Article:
I chose 1009 because it's a prime number which is comfortably larger than a cache line. Using a prime number in the *(((char*)x) + ((j * 1009) % N)) += 1; formula ensures that each byte is incremented exactly once. With a non-prime number like 1001, some bytes in the array will be incremented several times, and some bytes will not be incremented at all. That being said, I haven't tried any other factors. I would have expected to see the same or smaller difference with non-prime factor 1001, so there's clearly more going on here which I don't understand. –  James Brock Feb 18 at 3:20

Thanks for this benchmark code. I've taken your 'fixed' version and changed it to pure C + OpenMP and added a few tests for how the memory system behaves under contention. You can find the new code here.

Here are some sample results from a Quad Opteron:

num cpus: 32
numa available: 0
numa node 0 10001000100010000000000000000000 - 15.9904 GiB
numa node 1 00000000000000001000100010001000 - 16 GiB
numa node 2 00010001000100010000000000000000 - 16 GiB
numa node 3 00000000000000000001000100010001 - 16 GiB
numa node 4 00100010001000100000000000000000 - 16 GiB
numa node 5 00000000000000000010001000100010 - 16 GiB
numa node 6 01000100010001000000000000000000 - 16 GiB
numa node 7 00000000000000000100010001000100 - 16 GiB

sequential core 0 -> core 0 : BW 4189.87 MB/s
sequential core 1 -> core 0 : BW 2409.1 MB/s
sequential core 2 -> core 0 : BW 2495.61 MB/s
sequential core 3 -> core 0 : BW 2474.62 MB/s
sequential core 4 -> core 0 : BW 4244.45 MB/s
sequential core 5 -> core 0 : BW 2378.34 MB/s
sequential core 6 -> core 0 : BW 2442.93 MB/s
sequential core 7 -> core 0 : BW 2468.61 MB/s
sequential core 8 -> core 0 : BW 4220.48 MB/s
sequential core 9 -> core 0 : BW 2442.88 MB/s
sequential core 10 -> core 0 : BW 2388.11 MB/s
sequential core 11 -> core 0 : BW 2481.87 MB/s
sequential core 12 -> core 0 : BW 4273.42 MB/s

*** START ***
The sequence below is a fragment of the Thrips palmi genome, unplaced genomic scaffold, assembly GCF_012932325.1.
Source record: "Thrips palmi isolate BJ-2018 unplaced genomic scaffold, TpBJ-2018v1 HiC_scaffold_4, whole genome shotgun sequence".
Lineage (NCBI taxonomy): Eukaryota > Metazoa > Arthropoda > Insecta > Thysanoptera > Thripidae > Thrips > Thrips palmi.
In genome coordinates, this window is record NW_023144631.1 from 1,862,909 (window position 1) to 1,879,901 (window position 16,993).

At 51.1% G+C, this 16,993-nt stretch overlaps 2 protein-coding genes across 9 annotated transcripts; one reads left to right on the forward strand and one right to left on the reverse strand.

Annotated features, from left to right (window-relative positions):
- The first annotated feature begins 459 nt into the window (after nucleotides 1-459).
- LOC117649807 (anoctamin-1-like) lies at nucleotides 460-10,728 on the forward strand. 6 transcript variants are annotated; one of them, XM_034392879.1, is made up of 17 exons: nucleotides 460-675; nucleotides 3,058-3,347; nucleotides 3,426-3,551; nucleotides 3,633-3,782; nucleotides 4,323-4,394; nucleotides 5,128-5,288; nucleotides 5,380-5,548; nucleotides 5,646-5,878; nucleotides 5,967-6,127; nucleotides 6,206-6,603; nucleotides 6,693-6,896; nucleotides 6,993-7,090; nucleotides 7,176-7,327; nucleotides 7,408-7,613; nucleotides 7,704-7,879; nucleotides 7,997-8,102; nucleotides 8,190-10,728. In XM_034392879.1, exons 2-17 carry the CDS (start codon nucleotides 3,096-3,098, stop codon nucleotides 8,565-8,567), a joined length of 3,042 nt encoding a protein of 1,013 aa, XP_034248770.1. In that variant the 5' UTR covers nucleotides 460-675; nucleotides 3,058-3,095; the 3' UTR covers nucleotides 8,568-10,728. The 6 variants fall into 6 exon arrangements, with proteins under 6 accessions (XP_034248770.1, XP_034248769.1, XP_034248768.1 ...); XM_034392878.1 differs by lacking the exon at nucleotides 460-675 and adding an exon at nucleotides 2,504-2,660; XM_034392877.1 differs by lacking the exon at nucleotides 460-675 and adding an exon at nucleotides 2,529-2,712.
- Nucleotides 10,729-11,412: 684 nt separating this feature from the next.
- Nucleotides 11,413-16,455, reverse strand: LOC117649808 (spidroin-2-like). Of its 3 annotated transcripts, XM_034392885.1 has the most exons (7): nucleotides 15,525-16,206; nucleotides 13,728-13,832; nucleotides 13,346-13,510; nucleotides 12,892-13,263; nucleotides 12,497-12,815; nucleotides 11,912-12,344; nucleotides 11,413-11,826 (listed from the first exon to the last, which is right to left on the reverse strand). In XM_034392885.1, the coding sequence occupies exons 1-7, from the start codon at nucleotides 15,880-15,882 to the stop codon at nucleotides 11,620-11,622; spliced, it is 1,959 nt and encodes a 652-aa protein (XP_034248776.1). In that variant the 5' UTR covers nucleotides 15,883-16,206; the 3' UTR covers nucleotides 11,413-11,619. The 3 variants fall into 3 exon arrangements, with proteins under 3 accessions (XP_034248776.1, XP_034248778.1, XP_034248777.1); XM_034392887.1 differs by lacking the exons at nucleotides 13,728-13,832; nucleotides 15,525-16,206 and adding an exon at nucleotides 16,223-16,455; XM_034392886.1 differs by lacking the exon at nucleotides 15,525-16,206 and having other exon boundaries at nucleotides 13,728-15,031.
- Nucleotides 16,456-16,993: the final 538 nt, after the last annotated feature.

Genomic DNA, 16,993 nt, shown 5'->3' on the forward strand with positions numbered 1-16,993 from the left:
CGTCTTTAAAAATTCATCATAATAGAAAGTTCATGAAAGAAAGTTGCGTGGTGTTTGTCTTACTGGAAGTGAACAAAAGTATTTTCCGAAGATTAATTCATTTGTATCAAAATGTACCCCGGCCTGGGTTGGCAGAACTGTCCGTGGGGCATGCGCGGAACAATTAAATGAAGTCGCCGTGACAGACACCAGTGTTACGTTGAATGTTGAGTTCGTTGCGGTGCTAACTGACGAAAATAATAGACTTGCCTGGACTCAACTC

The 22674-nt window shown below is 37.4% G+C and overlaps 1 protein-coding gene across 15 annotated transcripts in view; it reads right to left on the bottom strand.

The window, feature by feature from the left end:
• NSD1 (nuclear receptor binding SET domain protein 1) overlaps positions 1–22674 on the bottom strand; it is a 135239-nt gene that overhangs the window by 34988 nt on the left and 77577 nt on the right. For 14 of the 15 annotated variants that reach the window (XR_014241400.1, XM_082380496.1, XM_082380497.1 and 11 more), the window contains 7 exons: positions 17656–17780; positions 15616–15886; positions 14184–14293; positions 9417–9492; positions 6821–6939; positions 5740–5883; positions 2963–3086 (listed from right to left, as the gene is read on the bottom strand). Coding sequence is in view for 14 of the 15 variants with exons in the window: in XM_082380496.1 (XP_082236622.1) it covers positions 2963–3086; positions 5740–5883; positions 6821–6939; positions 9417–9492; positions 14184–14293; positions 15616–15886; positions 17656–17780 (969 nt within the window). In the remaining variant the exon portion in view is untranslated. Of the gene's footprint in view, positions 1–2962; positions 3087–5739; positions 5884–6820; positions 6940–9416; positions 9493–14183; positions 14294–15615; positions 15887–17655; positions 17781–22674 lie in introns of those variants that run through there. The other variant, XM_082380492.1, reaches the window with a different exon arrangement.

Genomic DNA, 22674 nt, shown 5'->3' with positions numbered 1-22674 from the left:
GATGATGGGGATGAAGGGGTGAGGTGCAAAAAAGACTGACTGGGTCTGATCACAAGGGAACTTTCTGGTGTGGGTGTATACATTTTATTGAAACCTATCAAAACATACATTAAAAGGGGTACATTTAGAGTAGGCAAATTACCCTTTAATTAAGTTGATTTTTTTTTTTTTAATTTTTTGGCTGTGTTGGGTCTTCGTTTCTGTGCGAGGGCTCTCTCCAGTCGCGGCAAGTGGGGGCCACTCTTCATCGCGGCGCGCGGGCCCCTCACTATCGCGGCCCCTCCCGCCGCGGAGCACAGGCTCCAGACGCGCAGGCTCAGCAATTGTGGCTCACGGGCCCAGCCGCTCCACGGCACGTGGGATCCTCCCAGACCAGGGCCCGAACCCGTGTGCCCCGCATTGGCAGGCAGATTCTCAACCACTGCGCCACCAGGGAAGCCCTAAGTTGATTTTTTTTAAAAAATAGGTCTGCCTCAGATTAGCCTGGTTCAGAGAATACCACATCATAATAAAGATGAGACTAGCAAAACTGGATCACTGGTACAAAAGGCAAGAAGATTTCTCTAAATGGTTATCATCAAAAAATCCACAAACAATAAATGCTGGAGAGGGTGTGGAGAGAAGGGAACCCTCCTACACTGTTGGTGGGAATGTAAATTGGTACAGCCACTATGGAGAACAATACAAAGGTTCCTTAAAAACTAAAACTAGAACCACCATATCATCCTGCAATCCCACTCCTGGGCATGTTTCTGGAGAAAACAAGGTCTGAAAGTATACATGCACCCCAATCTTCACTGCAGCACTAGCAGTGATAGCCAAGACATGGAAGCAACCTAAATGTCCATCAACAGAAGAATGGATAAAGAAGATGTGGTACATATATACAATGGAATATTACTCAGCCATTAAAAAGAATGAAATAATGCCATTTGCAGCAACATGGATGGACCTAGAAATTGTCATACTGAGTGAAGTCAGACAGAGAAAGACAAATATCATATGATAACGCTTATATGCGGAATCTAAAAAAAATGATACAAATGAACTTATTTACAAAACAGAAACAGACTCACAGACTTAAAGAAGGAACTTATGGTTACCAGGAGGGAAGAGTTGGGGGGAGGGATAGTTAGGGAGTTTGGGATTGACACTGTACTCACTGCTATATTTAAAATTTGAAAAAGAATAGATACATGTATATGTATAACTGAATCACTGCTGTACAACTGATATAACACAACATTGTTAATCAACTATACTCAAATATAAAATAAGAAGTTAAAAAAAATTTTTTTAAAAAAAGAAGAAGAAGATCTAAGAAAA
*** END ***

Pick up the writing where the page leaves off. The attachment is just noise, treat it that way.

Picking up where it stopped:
sequential core 13 -> core 0 : BW 2381.28 MB/s
sequential core 14 -> core 0 : BW 2449.87 MB/s
sequential core 15 -> core 0 : BW 2485.48 MB/s
sequential core 16 -> core 0 : BW 2938.08 MB/s
sequential core 17 -> core 0 : BW 2082.12 MB/s
sequential core 18 -> core 0 : BW 2041.84 MB/s
sequential core 19 -> core 0 : BW 2060.47 MB/s
sequential core 20 -> core 0 : BW 2944.13 MB/s
sequential core 21 -> core 0 : BW 2111.06 MB/s
sequential core 22 -> core 0 : BW 2063.37 MB/s
sequential core 23 -> core 0 : BW 2082.75 MB/s
sequential core 24 -> core 0 : BW 2958.05 MB/s
sequential core 25 -> core 0 : BW 2091.85 MB/s
sequential core 26 -> core 0 : BW 2098.73 MB/s
sequential core 27 -> core 0 : BW 2083.7 MB/s
sequential core 28 -> core 0 : BW 2934.43 MB/s
sequential core 29 -> core 0 : BW 2048.68 MB/s
sequential core 30 -> core 0 : BW 2087.6 MB/s
sequential core 31 -> core 0 : BW 2014.68 MB/s

all-contention core 0 -> core 0 : BW 1081.85 MB/s
all-contention core 1 -> core 0 : BW 299.177 MB/s
all-contention core 2 -> core 0 : BW 298.853 MB/s
all-contention core 3 -> core 0 : BW 263.735 MB/s
all-contention core 4 -> core 0 : BW 1081.93 MB/s
all-contention core 5 -> core 0 : BW 299.177 MB/s
all-contention core 6 -> core 0 : BW 299.63 MB/s
all-contention core 7 -> core 0 : BW 263.795 MB/s
all-contention core 8 -> core 0 : BW 1081.98 MB/s
all-contention core 9 -> core 0 : BW 299.177 MB/s
all-contention core 10 -> core 0 : BW 300.149 MB/s
all-contention core 11 -> core 0 : BW 262.905 MB/s
all-contention core 12 -> core 0 : BW 1081.89 MB/s
all-contention core 13 -> core 0 : BW 299.173 MB/s
all-contention core 14 -> core 0 : BW 299.025 MB/s
all-contention core 15 -> core 0 : BW 263.865 MB/s
all-contention core 16 -> core 0 : BW 432.156 MB/s
all-contention core 17 -> core 0 : BW 233.12 MB/s
all-contention core 18 -> core 0 : BW 232.889 MB/s
all-contention core 19 -> core 0 : BW 202.48 MB/s
all-contention core 20 -> core 0 : BW 434.299 MB/s
all-contention core 21 -> core 0 : BW 233.274 MB/s
all-contention core 22 -> core 0 : BW 233.144 MB/s
all-contention core 23 -> core 0 : BW 202.505 MB/s
all-contention core 24 -> core 0 : BW 434.295 MB/s
all-contention core 25 -> core 0 : BW 233.274 MB/s
all-contention core 26 -> core 0 : BW 233.169 MB/s
all-contention core 27 -> core 0 : BW 202.49 MB/s
all-contention core 28 -> core 0 : BW 434.295 MB/s
all-contention core 29 -> core 0 : BW 233.309 MB/s
all-contention core 30 -> core 0 : BW 233.169 MB/s
all-contention core 31 -> core 0 : BW 202.526 MB/s

two-contention core 0 -> core 0 : BW 3306.11 MB/s
two-contention core 1 -> core 0 : BW 2199.7 MB/s

two-contention core 0 -> core 0 : BW 3286.21 MB/s
two-contention core 2 -> core 0 : BW 2220.73 MB/s

two-contention core 0 -> core 0 : BW 3302.24 MB/s